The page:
How to build a great forex portfolio?

The most important thing in forex trading is having a good portfolio.

 

An experienced trader knows they can have the best system or strategy, but it won’t be very profitable if their money management skills are not up to par.

 

But success with money management can only come when you know how to build an excellent forex portfolio.

 

The market is overrun by people looking for “the one” strategy that will work all of the time, with any currency pair always giving consistent results with no drawdowns ever.

 

These people are usually new traders because once somebody realises that this isn’t possible, they give up hope and walk away disappointed – along with all of their cash.

 

A successful day trader holds on to their winners and exits with small losses when their system tells them to.

 

They know that “best practises” are essential to maintain a steadily growing account balance.

 

Kenneth Grant, the director of Forex Training Group, says, “Money management is essential because it allows you to make profits on losing trades and cut your losses short on winning ones.”

 

This principle applies to every market, including forex, stocks, commodities and more.

 

It’s all about knowing how much risk you can afford to take and sticking with your strategy from the beginning until the end.

 

Here are some tips on how to build an excellent forex portfolio:

Determine a risk-reward ratio based upon each trade

A good starting point for this would be 3:1. If you risk $100, that means that your potential reward would be $300.

 

If you risk $20, that means that your potential reward is $60. That’s a big difference in potential profits.

Set stop-loss targets for every trade

It prevents having all of your trades hit simultaneously and dragging down your account balance.

 

A loss never feels like a loss until it happens, and by then, it might be too late to recover.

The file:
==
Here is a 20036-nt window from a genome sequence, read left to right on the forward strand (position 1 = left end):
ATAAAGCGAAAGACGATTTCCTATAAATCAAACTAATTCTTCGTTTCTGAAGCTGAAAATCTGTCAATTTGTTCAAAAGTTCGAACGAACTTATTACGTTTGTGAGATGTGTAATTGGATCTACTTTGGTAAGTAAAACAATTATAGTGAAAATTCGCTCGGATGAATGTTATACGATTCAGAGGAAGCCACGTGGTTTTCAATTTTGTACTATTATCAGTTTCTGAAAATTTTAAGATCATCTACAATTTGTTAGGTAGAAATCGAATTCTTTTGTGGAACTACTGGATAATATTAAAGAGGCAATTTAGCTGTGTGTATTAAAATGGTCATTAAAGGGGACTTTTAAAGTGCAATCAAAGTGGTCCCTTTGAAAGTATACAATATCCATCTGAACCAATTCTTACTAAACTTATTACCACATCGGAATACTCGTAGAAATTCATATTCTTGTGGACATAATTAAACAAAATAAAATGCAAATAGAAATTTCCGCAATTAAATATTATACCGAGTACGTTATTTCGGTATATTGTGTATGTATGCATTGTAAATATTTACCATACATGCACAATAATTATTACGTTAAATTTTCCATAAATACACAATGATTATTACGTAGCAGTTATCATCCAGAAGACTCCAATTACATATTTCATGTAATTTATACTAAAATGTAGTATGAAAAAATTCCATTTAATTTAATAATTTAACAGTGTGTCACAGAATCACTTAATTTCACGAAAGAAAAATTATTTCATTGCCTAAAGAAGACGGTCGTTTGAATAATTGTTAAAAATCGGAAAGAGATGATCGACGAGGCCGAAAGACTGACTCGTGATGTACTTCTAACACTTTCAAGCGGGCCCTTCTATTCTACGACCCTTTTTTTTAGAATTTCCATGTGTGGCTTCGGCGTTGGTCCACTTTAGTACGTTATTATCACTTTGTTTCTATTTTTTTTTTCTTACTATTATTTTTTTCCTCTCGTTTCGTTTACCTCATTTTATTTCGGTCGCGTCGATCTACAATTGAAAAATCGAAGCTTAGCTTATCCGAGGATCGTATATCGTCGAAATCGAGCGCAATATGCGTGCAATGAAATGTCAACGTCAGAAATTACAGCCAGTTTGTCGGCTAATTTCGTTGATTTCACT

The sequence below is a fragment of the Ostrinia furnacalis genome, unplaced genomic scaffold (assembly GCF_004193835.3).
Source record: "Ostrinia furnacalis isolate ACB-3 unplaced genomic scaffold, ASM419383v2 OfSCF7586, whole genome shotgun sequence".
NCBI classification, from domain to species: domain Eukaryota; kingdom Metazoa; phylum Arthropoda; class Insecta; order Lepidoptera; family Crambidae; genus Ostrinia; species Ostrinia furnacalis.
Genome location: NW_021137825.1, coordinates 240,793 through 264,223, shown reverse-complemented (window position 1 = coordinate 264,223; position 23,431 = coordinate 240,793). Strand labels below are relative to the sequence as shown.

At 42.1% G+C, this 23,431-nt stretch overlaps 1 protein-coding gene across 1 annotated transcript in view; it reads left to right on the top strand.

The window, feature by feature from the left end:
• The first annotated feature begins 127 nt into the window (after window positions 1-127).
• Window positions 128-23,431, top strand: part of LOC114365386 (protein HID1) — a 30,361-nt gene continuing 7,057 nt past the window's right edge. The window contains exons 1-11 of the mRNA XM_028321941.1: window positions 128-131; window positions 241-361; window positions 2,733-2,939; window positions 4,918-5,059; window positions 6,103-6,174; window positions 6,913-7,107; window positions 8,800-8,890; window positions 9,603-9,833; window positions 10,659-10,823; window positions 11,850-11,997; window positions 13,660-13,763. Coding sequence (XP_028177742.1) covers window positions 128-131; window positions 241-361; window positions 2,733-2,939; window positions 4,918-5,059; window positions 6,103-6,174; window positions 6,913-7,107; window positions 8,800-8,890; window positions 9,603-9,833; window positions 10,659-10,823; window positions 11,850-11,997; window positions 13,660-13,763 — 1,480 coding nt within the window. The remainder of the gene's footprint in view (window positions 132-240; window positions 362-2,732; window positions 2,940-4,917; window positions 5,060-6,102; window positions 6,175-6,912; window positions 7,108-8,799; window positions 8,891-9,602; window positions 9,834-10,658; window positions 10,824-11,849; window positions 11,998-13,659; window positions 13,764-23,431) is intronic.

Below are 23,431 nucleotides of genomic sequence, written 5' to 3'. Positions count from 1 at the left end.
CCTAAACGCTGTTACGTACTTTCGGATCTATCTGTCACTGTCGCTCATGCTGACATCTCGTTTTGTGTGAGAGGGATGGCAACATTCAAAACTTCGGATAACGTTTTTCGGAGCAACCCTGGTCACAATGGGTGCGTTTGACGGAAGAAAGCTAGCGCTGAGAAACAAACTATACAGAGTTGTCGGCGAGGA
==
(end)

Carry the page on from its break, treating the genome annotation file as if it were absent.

Use pending orders to enter and exit trades

These can provide a price target for entering and exiting trades, which helps protect you from unexpected spikes or gaps moving against you while still allowing the trend to move in your favour (assuming that they exist).

 

You can also set limit orders (entry only) which will show up in the order book and allow you to get into a trade at a specific price.

Never add to losing positionsĀ 

If you already have an open position against you, don’t go placing another one with more money trying to recover it.

 

It could cause your new position to go wrong, and then all of your trades are affected because now they’re connected.

 

You can close out the first trade or if it’s still showing some profit, leave it alone until it either reaches breakeven or stops trading for some reason, like reaching its stop-loss target (which is what you should be doing).

Use trailing stops after entering trades

It means that if the price is moving in your favour, you keep raising your stop-loss target.

 

But if the trend changes and starts moving against you, you do not reduce your stop-loss target because it’s still “in profit”.

 

When the computer issues this order (it does all of them automatically), it removes your stop altogether.

 

You can also use mental stops, set at a certain price level that will trigger when certain conditions are met, like closing out of all trades or setting the alarm on your phone to go off.

Use market orders when entering trades

Sometimes, it’s hard to enter a trade with limited orders outside of high-impact news releases, so in these cases, have a market order ready for quick entry.

 

If you’re already long on the position, you use a buy market order to increase your position size. If you’re short, use a sell market order to close some of your position (but never more than 1/3 of it).